Is the question in a correct form? I can't add anything as a comment.


closed as off-topic by andselisk May 17 at 19:56

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The electrons are responsible for the actual chemistry happening around an atom, however the number of electrons in an atom is determined by the charge of the nucleus, i.e. by the protons. The protons are not really participating in the reactions, but they are the ones who compensate the charge of the electrons, therefore they are important to determine the energy levels of the free atom.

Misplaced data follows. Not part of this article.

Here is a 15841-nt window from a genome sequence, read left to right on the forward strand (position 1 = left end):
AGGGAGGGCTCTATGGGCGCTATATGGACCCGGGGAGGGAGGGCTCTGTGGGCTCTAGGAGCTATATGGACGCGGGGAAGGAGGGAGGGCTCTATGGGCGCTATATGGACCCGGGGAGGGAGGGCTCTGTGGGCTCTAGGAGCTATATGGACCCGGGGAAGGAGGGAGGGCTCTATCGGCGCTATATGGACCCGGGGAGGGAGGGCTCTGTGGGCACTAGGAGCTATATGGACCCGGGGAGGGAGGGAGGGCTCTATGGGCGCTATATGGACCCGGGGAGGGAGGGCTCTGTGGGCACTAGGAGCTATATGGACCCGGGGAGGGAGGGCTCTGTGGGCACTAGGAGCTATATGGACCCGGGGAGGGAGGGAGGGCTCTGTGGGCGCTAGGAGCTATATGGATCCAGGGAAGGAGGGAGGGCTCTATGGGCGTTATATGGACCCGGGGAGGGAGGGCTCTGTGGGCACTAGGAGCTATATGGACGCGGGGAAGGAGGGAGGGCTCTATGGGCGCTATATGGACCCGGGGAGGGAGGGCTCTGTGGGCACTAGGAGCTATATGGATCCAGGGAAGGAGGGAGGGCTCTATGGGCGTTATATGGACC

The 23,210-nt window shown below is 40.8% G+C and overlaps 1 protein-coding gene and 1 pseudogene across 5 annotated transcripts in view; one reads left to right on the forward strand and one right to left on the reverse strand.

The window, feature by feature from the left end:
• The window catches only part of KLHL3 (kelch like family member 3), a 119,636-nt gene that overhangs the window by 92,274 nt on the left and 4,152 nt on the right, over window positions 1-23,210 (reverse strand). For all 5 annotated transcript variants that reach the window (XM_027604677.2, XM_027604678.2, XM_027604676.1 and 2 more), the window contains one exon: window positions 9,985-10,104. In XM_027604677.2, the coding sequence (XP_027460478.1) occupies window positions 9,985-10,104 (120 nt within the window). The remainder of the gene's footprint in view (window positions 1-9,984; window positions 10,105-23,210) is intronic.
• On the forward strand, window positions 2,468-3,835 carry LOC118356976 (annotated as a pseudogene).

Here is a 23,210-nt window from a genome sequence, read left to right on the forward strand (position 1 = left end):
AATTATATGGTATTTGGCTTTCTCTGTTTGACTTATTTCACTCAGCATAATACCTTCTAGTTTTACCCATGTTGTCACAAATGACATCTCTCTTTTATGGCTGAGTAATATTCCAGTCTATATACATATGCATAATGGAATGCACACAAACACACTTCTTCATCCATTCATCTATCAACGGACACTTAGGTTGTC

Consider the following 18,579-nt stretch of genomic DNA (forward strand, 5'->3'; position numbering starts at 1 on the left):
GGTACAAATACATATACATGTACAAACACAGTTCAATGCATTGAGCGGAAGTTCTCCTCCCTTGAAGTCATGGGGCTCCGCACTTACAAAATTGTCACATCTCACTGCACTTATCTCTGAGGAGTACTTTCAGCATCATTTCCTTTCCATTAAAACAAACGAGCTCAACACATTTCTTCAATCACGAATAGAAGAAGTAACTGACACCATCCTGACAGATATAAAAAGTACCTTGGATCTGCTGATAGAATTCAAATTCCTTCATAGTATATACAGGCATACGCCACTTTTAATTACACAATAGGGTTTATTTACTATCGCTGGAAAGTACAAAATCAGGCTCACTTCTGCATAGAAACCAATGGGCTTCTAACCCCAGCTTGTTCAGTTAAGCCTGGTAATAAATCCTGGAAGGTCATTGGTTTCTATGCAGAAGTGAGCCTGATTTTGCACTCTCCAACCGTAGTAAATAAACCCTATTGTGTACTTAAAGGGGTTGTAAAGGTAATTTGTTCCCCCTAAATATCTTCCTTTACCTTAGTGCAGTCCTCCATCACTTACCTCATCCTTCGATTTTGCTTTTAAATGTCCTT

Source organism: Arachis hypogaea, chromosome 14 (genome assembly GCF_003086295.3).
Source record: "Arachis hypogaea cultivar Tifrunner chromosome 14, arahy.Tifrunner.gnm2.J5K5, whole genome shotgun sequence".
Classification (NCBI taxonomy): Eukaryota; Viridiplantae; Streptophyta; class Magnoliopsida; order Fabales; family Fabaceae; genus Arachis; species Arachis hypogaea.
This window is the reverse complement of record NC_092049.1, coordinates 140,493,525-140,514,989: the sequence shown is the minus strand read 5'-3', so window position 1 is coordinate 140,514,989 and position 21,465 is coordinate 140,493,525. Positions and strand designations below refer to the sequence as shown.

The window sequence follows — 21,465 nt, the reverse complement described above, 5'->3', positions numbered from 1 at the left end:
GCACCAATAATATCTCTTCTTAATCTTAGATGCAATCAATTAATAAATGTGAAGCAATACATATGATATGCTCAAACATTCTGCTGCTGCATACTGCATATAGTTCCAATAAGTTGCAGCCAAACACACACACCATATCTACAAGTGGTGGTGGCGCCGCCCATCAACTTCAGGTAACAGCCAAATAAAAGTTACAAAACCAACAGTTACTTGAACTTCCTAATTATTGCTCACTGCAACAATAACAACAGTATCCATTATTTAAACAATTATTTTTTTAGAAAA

As an illustration, you can take helium $(\ce{He})$ and a hydride ion $(\ce{H-}).$ Both have 2 electrons on an 1s, however the $\ce{He}$ is neutral, while the nucleus of $\ce{H}$ is compensating only for one charge. This result in totally different energy levels and stability, different affinity for oxidation or other chemical reactions.

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    $\begingroup$ Of course then there is the whole 'nuclear chemistry' thing, but I always found that label to cause more confusion than insight! $\endgroup$ – Jon Custer Aug 6 '14 at 21:14

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